Then, we’re asked which access role users will need to view this screen with Budibase’s built-in RBAC system.

We’ll leave this set to the default option - Basic.


Now, we have a blank screen.

Blank Screen

We’re going to add a Form Block. This is a pre-configured set of components that outputs a working form based on whichever data table we point it at.

Expense Reimbursement Form

Since our form is comparatively long, we want to make a few layout tweaks - so we’re making better use of the space.

We’ll start by disabling the status attribute as we want to apply a value to this systematically.


Next, we can use the Layout setting with each attribute’s options to arrange some of our form fields into columns.


We’ll do this with first_name, last_name, date, cost, category, and method.

Expense Reimbursement Form

Then, we’ll set our Button Position to Top and our Size to Large.

Form UI

We’ll also add a title.


This is a much better layout, but we can make one more UX enhancement. Currently, the display text for each form field is simply the name of the attribute as it’s stored in our database.

We can use the Label and Default text settings to update these to more human-readable copy.

Display Text

Here’s our form so far.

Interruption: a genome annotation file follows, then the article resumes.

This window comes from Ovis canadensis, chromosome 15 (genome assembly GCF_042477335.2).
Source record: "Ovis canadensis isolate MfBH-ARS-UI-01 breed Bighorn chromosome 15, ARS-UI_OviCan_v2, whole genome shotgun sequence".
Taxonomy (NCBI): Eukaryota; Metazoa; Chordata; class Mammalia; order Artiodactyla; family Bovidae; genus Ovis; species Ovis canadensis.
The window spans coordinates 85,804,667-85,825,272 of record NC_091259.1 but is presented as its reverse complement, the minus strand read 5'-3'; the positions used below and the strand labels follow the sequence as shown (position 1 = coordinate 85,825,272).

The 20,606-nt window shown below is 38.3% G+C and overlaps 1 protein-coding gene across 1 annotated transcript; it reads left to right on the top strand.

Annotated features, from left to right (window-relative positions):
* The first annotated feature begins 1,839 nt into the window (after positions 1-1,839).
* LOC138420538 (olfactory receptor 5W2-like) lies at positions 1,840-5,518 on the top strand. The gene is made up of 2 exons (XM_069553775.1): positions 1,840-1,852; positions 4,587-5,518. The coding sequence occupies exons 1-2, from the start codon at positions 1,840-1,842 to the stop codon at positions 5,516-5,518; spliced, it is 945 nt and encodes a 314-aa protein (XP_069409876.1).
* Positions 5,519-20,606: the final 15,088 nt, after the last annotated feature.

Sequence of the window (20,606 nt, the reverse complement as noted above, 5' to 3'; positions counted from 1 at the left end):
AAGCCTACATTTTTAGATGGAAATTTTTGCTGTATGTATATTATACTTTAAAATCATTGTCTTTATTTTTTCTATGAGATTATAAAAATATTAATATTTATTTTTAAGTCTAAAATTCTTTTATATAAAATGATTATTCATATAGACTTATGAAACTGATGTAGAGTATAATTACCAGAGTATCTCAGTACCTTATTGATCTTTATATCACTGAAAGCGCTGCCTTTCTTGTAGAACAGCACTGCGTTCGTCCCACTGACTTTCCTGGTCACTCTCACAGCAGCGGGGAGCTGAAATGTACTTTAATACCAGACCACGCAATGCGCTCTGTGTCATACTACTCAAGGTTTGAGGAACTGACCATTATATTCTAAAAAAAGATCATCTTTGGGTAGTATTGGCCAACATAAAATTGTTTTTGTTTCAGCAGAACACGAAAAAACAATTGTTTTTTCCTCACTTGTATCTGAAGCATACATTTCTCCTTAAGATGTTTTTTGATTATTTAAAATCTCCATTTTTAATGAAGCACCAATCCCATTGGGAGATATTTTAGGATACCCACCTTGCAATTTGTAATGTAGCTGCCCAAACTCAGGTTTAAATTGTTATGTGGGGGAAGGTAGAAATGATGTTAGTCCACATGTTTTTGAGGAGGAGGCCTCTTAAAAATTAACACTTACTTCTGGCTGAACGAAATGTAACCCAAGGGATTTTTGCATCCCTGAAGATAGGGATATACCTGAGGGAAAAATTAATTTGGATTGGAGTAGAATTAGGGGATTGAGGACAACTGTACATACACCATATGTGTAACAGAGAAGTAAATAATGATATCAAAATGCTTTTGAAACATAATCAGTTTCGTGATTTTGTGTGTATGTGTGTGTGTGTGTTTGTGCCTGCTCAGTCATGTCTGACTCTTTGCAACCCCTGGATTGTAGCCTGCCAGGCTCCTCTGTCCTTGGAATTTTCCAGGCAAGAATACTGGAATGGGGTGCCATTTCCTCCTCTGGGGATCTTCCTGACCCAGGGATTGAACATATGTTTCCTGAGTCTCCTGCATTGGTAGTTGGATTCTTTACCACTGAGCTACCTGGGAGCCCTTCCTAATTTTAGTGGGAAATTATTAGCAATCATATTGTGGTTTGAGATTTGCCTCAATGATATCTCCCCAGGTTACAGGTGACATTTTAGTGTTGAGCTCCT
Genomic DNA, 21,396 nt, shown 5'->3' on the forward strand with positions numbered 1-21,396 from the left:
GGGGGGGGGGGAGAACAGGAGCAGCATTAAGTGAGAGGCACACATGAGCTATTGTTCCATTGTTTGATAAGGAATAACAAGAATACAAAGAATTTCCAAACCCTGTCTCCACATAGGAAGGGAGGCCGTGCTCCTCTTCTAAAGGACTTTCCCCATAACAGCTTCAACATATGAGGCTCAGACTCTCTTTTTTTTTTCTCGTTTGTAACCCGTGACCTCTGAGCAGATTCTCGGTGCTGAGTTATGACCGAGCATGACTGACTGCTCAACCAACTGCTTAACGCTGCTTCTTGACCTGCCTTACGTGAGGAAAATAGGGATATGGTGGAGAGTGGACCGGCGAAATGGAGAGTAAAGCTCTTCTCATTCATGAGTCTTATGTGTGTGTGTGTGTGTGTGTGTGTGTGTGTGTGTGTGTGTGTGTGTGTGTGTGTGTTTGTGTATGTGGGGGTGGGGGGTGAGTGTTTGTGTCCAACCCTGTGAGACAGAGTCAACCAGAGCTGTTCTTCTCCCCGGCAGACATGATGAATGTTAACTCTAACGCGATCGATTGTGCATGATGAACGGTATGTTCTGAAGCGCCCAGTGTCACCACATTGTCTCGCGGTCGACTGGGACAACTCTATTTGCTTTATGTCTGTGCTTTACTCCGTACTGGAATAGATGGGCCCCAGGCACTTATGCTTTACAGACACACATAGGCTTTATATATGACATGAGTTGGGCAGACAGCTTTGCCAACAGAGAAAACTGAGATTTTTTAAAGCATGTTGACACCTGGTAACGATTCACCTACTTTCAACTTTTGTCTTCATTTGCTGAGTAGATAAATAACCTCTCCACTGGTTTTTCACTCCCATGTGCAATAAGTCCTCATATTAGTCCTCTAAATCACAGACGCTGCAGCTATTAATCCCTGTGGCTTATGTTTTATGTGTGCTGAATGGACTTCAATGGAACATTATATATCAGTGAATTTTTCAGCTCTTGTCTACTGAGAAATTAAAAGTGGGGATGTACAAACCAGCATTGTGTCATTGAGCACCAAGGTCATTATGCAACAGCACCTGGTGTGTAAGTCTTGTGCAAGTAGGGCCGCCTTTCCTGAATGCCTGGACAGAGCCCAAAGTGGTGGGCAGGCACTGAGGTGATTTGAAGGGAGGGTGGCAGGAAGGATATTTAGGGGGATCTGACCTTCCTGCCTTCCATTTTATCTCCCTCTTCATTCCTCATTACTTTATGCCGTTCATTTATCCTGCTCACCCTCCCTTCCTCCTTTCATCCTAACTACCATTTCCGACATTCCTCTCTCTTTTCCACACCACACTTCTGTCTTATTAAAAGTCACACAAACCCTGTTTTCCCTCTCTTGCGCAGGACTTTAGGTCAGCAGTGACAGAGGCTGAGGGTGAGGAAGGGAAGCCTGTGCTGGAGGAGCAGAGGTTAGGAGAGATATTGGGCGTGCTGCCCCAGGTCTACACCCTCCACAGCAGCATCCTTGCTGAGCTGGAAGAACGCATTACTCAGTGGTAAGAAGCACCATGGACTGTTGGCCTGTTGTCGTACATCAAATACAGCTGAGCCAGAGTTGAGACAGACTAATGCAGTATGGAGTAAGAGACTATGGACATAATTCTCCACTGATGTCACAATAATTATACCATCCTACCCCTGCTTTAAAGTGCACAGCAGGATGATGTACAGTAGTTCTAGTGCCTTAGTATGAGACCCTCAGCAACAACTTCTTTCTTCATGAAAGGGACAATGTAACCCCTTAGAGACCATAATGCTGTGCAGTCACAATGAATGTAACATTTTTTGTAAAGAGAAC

3. Auto-populating values and looping submissions

Budibase stands apart for empowering teams to build advanced forms with minimal custom code.

We want to make our users’ lives easier by automatically populating certain information that we already know about them. For example, we’ll typically know who the current user is, so we can autopopulate their name using contextual bindings.

So, within our Last Name field, we’ll use the lightning bolt icon to open up the bindings drawer for the Default Value setting.


Here, we can see all of the categories of bindable values that this component is exposed to. We can use these as they are - or within more complex JavaScript and Handlebars expressions.

We’re choosing Current User.

Current User

And here, we’ll find a value called LastName.

Last Name

We’ll hit save and repeat the same process for the First Name field.

Now, our name fields are automatically populated with the current user’s name.


We also want to add looping submissions. This means we’ll allow users to hit the existing save button when they’re finished - or they can choose to save the current submission and then add another.